How to Maintain your Relationship Outside of Caregiving
The shift from child to caregiver is a weird role reversal. This is the person that raised you, and helped shape the person you are today. And after all you’ve been through together, good or bad, you’re now the one taking care of them. It can be heartbreaking to watch the parent that taught you how to walk lose their own personal mobility. In my case, my mom’s mind was sharp but her body was failing her. It was a relentless battle trying to do everything in my power to make things better and find a solution to things I really had no control over.
Some of the decisions forced onto your lap will make you feel like you’re in between a rock and a hard place. How do you decide what to do with your mom who doesn’t understand and is begging you to let her stay at home? It’s awful forcing your mom to leave her house of 60 years no matter how often you remind yourself it’s for their own safety.
Every situation is different, but none of them are easy. This heartbreak can easily turn into resentment towards your loved one who may already feel like a burden. Or they may have a completely opposite reaction of (intentionally or unintentionally) acting out causing stress on your relationship.
Don’t Go into it Alone
The first thing I would recommend to maintain your relationship outside of caregiving is don’t go it alone. I’ve gone into detail on building a natural support system here, but cannot stress its value enough. While you may willingly take on most of the responsibility, don’t claim it all. Just having someone to bounce ideas off or sit in the waiting room of the hospital is comforting. Supporting someone is hard, so let someone support you through the process.
Just because you’re now the one in charge, doesn’t mean your parents don’t deserve to be spoken to as your elder. This is a difficult time and can feel like a loss of independence. It can be embarrassing for a senior to need help from their child to accomplish something that used to be so simple like making dinner. While they may act out or be stubborn, be patient and calm with them otherwise you may harm your relationship.
Be Cautious of Over-Dependence
A common mistake is over-visiting early on. It seems like if you’re trying to stay close with someone you should spend time with them- but this can lead to several negative drawbacks. Each individual is different, but be aware of your own needs. If you’re visiting too often you may be burning yourself out, driving your patience very low. Additionally, your senior may be relying on you too much. If you’re the only person your father sees and all his frustrations come out on you, this can also put a strain on your relationship.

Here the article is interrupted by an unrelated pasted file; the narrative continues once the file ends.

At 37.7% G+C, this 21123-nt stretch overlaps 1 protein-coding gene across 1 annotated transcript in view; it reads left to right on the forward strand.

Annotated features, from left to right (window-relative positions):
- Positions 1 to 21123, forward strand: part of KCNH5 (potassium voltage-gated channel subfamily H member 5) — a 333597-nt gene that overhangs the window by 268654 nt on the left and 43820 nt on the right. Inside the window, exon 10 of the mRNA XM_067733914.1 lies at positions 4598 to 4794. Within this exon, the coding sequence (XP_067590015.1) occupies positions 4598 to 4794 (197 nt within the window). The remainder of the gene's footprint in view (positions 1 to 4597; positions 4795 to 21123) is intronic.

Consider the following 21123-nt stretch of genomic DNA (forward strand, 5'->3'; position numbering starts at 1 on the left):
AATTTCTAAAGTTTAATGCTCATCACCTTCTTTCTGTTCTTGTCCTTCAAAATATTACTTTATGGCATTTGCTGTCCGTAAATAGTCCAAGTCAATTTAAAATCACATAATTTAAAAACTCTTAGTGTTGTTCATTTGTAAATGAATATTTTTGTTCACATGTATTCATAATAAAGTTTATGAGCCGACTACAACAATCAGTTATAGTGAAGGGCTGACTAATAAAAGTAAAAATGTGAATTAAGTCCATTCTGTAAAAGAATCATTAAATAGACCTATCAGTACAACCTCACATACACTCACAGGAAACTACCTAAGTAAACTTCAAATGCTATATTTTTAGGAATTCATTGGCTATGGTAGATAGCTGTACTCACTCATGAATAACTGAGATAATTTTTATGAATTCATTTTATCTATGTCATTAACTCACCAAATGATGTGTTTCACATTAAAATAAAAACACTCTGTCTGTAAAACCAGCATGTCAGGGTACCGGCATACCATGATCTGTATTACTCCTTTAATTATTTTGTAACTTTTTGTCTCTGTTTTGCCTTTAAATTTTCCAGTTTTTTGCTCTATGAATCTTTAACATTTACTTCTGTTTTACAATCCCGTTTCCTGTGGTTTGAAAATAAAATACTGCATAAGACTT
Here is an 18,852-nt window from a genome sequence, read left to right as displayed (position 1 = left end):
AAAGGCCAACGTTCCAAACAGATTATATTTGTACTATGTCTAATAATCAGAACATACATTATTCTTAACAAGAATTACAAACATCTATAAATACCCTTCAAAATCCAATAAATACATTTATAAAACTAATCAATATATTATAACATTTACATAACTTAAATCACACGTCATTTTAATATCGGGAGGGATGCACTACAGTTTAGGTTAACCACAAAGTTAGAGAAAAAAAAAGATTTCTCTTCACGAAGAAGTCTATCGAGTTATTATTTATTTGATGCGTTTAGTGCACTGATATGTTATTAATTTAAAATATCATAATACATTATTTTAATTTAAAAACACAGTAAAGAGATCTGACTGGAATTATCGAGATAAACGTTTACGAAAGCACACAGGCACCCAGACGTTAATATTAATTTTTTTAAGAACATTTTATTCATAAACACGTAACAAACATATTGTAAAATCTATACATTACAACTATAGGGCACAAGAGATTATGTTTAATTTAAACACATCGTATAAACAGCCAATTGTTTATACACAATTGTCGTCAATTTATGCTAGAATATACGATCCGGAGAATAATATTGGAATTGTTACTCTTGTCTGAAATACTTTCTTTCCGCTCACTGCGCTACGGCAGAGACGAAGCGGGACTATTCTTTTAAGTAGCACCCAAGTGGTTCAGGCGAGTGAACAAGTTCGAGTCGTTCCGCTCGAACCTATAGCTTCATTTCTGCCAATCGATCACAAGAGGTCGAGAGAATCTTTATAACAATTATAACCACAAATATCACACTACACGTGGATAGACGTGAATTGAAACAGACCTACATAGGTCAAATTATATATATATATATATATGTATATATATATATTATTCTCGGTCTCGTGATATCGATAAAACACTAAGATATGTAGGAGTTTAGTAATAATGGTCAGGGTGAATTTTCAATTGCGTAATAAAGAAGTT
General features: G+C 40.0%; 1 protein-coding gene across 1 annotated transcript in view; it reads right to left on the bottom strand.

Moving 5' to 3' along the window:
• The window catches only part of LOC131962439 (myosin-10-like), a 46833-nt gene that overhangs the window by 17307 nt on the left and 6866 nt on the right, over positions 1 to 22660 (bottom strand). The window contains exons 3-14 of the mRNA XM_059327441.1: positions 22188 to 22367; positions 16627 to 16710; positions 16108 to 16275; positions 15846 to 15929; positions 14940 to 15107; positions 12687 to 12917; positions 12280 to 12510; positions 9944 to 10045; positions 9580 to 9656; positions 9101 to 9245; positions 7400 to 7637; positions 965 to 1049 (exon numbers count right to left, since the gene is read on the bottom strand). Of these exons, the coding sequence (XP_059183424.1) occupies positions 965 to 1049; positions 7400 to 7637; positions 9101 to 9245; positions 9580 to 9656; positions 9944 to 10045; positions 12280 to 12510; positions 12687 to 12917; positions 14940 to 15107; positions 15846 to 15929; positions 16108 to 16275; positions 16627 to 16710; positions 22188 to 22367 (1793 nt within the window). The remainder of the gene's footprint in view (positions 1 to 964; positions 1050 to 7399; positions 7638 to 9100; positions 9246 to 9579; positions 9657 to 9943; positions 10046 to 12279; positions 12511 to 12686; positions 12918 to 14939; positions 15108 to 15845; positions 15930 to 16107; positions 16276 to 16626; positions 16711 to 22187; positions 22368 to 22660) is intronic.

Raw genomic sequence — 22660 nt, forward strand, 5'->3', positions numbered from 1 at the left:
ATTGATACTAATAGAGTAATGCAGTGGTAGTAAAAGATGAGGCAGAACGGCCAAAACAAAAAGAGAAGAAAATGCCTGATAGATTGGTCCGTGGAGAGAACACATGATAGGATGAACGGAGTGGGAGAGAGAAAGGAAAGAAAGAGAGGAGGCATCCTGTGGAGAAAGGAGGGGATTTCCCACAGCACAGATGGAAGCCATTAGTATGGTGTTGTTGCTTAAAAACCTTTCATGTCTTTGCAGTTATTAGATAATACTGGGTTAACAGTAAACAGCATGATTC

It’s important to set a cap on how much you both can handle. You may feel like you’d give your life for your mother in a heartbeat, but as her 38-year-old son, bathing her is uncomfortable. Establish boundaries of what you both are capable and comfortable doing, and find ways to work out the situations outside your comfort zone. Talking through this calmly can spare unnecessary fights in the future.
Do Activities Outside of Caregiving Duties
Everyone’s relationship with their parents is different. Think of yours before you began caregiving. Did you and your mom go shopping together? Did you and your father enjoy sharing a piece of pie? Was it strictly business? Try recreating some of the things you used to do together. Adjustments may need to be made and they may not be the same, but it’s important to spend time together outside of duties. You may also find that things your parents once enjoyed have changed. Keep an open mind and do not criticize or judge. Aging changes how people interact with the world so meet them where they are today and focus on what they can do not what they have lost. If it is no longer possible to actually recreate the event reminisce over old pictures. My parents and grandparents had boxes of old slides. We would set up the projector and laugh for hours. Even if you and your mom were never the type to sit and gossip- find things you enjoy doing together and value your time.
When you are faced with helping someone make a decision to maintain their independence it can be heart wrenching. They may not understand and beg you to stay at home. They may not want a stranger in the house to help. They are confident that given one last try they can make it work. It will never feel good forcing your mom to leave her house of 60 years no matter how many times you remind yourself it’s for her own safety. So be ready to agree to disagree, and even more so pick your battles. You only have so much time with this person and some things really just are not worth fighting over.